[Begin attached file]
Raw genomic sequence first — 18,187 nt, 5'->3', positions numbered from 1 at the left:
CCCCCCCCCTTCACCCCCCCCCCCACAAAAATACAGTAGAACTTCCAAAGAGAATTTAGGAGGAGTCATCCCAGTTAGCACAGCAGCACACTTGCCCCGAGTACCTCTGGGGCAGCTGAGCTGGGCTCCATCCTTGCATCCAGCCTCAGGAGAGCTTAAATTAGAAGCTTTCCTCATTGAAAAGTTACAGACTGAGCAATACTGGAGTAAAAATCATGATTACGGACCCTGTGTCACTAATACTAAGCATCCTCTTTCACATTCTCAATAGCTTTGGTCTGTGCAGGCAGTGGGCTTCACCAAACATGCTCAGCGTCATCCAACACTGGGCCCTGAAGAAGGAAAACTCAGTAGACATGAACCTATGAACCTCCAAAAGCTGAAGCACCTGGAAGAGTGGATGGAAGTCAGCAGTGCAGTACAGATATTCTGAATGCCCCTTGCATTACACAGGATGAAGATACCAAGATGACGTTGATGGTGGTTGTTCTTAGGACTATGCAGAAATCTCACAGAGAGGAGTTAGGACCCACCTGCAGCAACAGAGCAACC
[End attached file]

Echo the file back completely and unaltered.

Raw genomic sequence first — 18,187 nt, 5'->3', positions numbered from 1 at the left:
CCCCCCCCCTTCACCCCCCCCCCCACAAAAATACAGTAGAACTTCCAAAGAGAATTTAGGAGGAGTCATCCCAGTTAGCACAGCAGCACACTTGCCCCGAGTACCTCTGGGGCAGCTGAGCTGGGCTCCATCCTTGCATCCAGCCTCAGGAGAGCTTAAATTAGAAGCTTTCCTCATTGAAAAGTTACAGACTGAGCAATACTGGAGTAAAAATCATGATTACGGACCCTGTGTCACTAATACTAAGCATCCTCTTTCACATTCTCAATAGCTTTGGTCTGTGCAGGCAGTGGGCTTCACCAAACATGCTCAGCGTCATCCAACACTGGGCCCTGAAGAAGGAAAACTCAGTAGACATGAACCTATGAACCTCCAAAAGCTGAAGCACCTGGAAGAGTGGATGGAAGTCAGCAGTGCAGTACAGATATTCTGAATGCCCCTTGCATTACACAGGATGAAGATACCAAGATGACGTTGATGGTGGTTGTTCTTAGGACTATGCAGAAATCTCACAGAGAGGAGTTAGGACCCACCTGCAGCAACAGAGCAACC